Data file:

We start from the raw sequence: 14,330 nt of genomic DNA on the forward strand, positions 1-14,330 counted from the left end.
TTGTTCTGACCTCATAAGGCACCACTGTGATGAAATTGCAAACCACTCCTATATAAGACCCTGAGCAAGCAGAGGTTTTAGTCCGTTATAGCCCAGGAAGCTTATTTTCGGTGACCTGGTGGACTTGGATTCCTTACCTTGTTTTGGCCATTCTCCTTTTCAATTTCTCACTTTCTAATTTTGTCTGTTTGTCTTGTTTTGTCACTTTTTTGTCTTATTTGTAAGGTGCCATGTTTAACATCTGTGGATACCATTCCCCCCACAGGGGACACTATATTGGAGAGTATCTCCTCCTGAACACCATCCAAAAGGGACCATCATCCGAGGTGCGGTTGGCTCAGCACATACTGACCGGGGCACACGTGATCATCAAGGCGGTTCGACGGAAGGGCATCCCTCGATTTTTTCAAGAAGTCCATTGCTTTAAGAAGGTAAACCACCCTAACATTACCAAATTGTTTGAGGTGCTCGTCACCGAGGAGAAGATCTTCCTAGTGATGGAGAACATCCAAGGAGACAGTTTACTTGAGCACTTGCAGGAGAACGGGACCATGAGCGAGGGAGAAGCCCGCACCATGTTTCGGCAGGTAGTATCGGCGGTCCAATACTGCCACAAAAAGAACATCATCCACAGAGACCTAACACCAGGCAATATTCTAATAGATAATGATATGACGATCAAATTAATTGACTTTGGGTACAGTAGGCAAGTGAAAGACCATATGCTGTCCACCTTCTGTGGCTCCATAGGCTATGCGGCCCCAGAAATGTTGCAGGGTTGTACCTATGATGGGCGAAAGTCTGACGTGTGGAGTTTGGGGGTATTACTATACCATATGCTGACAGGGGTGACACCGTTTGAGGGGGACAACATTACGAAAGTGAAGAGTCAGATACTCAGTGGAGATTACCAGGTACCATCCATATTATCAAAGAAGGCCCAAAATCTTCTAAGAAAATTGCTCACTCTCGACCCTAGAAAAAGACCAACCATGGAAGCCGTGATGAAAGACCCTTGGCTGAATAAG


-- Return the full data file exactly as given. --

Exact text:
We start from the raw sequence: 14,330 nt of genomic DNA on the forward strand, positions 1-14,330 counted from the left end.
TTGTTCTGACCTCATAAGGCACCACTGTGATGAAATTGCAAACCACTCCTATATAAGACCCTGAGCAAGCAGAGGTTTTAGTCCGTTATAGCCCAGGAAGCTTATTTTCGGTGACCTGGTGGACTTGGATTCCTTACCTTGTTTTGGCCATTCTCCTTTTCAATTTCTCACTTTCTAATTTTGTCTGTTTGTCTTGTTTTGTCACTTTTTTGTCTTATTTGTAAGGTGCCATGTTTAACATCTGTGGATACCATTCCCCCCACAGGGGACACTATATTGGAGAGTATCTCCTCCTGAACACCATCCAAAAGGGACCATCATCCGAGGTGCGGTTGGCTCAGCACATACTGACCGGGGCACACGTGATCATCAAGGCGGTTCGACGGAAGGGCATCCCTCGATTTTTTCAAGAAGTCCATTGCTTTAAGAAGGTAAACCACCCTAACATTACCAAATTGTTTGAGGTGCTCGTCACCGAGGAGAAGATCTTCCTAGTGATGGAGAACATCCAAGGAGACAGTTTACTTGAGCACTTGCAGGAGAACGGGACCATGAGCGAGGGAGAAGCCCGCACCATGTTTCGGCAGGTAGTATCGGCGGTCCAATACTGCCACAAAAAGAACATCATCCACAGAGACCTAACACCAGGCAATATTCTAATAGATAATGATATGACGATCAAATTAATTGACTTTGGGTACAGTAGGCAAGTGAAAGACCATATGCTGTCCACCTTCTGTGGCTCCATAGGCTATGCGGCCCCAGAAATGTTGCAGGGTTGTACCTATGATGGGCGAAAGTCTGACGTGTGGAGTTTGGGGGTATTACTATACCATATGCTGACAGGGGTGACACCGTTTGAGGGGGACAACATTACGAAAGTGAAGAGTCAGATACTCAGTGGAGATTACCAGGTACCATCCATATTATCAAAGAAGGCCCAAAATCTTCTAAGAAAATTGCTCACTCTCGACCCTAGAAAAAGACCAACCATGGAAGCCGTGATGAAAGACCCTTGGCTGAATAAG